A depiction of two different lonelinesses

“‘In the first half of the song, Ganguly’s adlib singing ‘speaks’ of Khairun’s drudgery, loneliness, daily struggle and confinement within the village house. In contrast, the theka/rhythm appearing in the second half introduces movement/motion, which signifies Hassan’s travel and travails in the city. But, he is also suffering from confinement in that city. Both the characters are lonely in their respective worlds – village and city,” writes Shruti Ghosh.

Like many others, I too have been mesmerized and enthralled by Chhaya Ganguly’s unforgettable rendition of Makhdoom Mohiuddin’s famous ghazal, ‘aap ki yaad ati rahi raat bhar’ (Your memories kept haunting me all night), put to tune by Jaidev in Muzaffar Ali’s film Gaman. In the course of watching/hearing the song repeatedly over some years now, the music and picturisation has drawn my attention towards the ‘cinematic’ quality the sequence holds in it which in turn facilitates a deeper reading of this song sequence.

Hassan takes out the notes from his pocket and counts them with eagerness. Does he have enough money to return home? Does he have enough to send some money home? Will he ever have what he can call ‘enough’? The camera draws closer towards Hassan’s fingers and the shot ends, giving way to the next one, which begins with a close-up of Khairun’s (Hassan’s wife) hands. Sitting quietly by the edge of the bed, as she attends her ailing mother-in-law, her deep and eloquent eyes speak of an unending wait for Hassan.

Chhaya Ganguly’s beautifully melancholic voice is heard as she sings the opening lines. The song sequence juxtaposes between Hassan (Farookh Sheikh) driving the taxi on the streets of Bombay at night and Khairun (Smita Patil) performing the routine household chores as the night deepens in their village (near UP). They are thinking about each other (yaad means both ‘remembering’ and ‘memory’ in this case) as they eagerly wait for their reunion. While the opening lines ‘Your memories kept haunting…’ speaks of a particular night, a close look at the sequence reveals that the tune, musical arrangement and the picturisation makes the song speak for countless nights of separation and continuous remembrance of the separated lovers.

The first half of the song is sung in adlib, i.e. without any rhythm or percussion. Ganguly’s earthy voice along with subtle and deep sounding sarod notes and the flute lends both pensiveness and sweetness to the melody. The picturisation shows a distracted Khairun who attends to her mother-in-law, gets up from bed and goes to the pitcher to pour herself a glass of water, goes to the kitchen to sprinkle water over the chulha, runs her fingers over a basket of vegetables not knowing why, and then sits for a while engrossed in some thoughts. Then she gets up again, walks towards the door, locks it and gets back to the edge of the bed. All this while, the camera (through mid-close up and track shot) patiently follows and observes Khairun. She takes out Hassan’s letter and runs her fingers through it. The camera gradually draws closer to her face. The mukhra, ‘aap ki yaad’ is heard (again) and the rhythm/theka (8/16beats) is introduced. The song shifts to Bombay to focus on Hassan. Through a series of mid close-up /close-up shots we see Hassan driving the taxi through the streets of Bombay at night. The rows of neon lights on both sides of the street, glide across the windshield of the moving taxi appearing like a string of pearls or a series of moon and we hear ‘yaad ki chaand dil mein utarti rahi/chandni jagmagati rahi’ (your memory like recurrent moons, kept entering my heart/moonlight gleamed all night). The mukhra is repeated once more. Then the music continues for a brief period and gradually fades away. The well lit high rise, billboards, advertisements, cinema halls and restaurants flash upon the windshield while Hassan drives on, (almost) undisturbed, unmoved by anything.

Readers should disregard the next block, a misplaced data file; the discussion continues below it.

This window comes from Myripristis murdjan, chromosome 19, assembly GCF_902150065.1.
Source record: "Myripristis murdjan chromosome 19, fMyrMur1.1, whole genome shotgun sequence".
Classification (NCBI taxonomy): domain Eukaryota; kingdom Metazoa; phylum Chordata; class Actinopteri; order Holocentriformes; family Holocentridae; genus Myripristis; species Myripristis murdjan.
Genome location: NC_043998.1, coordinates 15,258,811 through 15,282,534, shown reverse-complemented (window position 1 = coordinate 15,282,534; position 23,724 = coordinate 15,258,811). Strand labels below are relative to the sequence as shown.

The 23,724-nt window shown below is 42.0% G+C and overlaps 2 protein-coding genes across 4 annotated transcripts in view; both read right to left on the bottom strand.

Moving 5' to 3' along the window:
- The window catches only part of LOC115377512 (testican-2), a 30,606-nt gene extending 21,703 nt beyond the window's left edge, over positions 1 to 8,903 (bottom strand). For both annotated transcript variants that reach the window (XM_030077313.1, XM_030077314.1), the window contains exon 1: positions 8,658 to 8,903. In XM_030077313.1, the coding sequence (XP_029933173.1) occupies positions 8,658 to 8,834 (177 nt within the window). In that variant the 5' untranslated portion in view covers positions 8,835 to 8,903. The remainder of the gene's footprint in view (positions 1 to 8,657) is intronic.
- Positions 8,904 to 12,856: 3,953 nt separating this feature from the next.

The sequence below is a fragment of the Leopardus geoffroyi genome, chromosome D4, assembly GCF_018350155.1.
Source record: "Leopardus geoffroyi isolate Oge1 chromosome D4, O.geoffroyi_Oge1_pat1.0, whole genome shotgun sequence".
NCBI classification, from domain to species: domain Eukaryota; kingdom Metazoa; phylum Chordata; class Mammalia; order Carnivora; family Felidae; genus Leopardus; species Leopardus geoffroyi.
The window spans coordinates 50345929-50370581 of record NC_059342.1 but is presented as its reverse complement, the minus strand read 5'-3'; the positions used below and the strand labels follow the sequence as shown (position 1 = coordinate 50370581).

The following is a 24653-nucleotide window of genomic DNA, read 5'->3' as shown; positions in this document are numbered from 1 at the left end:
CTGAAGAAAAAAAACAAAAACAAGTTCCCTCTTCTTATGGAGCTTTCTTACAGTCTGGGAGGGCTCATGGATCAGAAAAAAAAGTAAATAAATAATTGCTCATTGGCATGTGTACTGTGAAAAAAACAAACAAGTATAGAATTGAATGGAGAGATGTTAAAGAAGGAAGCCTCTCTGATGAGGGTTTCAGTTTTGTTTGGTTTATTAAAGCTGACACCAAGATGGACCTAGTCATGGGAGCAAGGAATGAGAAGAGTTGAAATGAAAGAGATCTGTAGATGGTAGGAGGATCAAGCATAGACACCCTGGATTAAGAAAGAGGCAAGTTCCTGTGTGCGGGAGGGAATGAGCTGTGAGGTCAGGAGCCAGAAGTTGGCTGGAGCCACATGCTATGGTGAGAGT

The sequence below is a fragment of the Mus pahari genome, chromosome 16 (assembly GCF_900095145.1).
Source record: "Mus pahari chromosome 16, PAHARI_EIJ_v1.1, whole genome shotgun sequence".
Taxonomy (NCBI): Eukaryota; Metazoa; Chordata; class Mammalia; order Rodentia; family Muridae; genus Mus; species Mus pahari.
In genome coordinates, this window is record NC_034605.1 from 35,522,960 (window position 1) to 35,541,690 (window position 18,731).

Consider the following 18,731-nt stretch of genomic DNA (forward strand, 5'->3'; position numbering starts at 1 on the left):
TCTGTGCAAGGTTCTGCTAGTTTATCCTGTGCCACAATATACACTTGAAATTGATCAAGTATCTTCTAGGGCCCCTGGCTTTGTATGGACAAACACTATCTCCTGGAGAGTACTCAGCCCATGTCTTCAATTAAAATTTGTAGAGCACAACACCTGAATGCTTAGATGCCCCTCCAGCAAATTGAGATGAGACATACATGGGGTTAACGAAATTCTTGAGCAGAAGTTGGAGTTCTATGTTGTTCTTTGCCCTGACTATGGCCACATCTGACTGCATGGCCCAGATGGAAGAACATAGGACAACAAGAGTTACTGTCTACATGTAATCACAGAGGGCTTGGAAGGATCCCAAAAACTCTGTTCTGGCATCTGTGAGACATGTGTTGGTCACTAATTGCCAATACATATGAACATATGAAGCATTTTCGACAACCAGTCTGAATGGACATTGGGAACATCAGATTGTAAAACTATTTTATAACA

In the first half of the song, Ganguly’s adlib singing ‘speaks’ of Khairun’s drudgery, loneliness, daily struggle and confinement within the village house. In contrast, the theka/rhythm appearing in the second half introduces movement/motion, which signifies Hassan’s travel and travails in the city. But, he is also suffering from confinement in that city. Both the characters are lonely in their respective worlds – village and city. The tune is repetitive, monotonous yet melodious. The subtle and continuous strumming of guitar, the recurrent notes on sarod appearing as punctuation along with minimal percussion heightens the monotony. The flute adds relief without disturbing the melancholic mood lying at the very core of the song. But what lends the strong its brilliance is the theka and its delayed entry into the song and the corresponding picturisation. Although, admittedly, Hindi film music enjoys autonomy where the song (and dance) sequences can be enjoyed separately, without having the need to watch the entire film, but the music is required to suit the medium for which it is being used. More often than not, most compositions are musically rich but not cinematic. At the same time, it is as much a responsibility of the director and choreographer to ‘picturise’ the corresponding visual in a manner to do justice to the music/song. ‘Aap ki yaad’, remains a classic example of an extremely cinematic song sequence. Unlike the common practice of lip-syncing in Hindi films, Khairun and Hassan do not sing. The song plays at the background. The characters enact quotidian actions as they appear in the sequence. Their gestures do not demonstrate the meanings of the lyrics—a practice that has in many ways passed from Indian classical dance forms to Hindi films, where the performers use expressive hand movements and facial expressions to convey the meaning of the lyrics. In this sequence, it is the contrast between the passionate lyrics and restrained and mundane actions of the performers which intensifies the mood.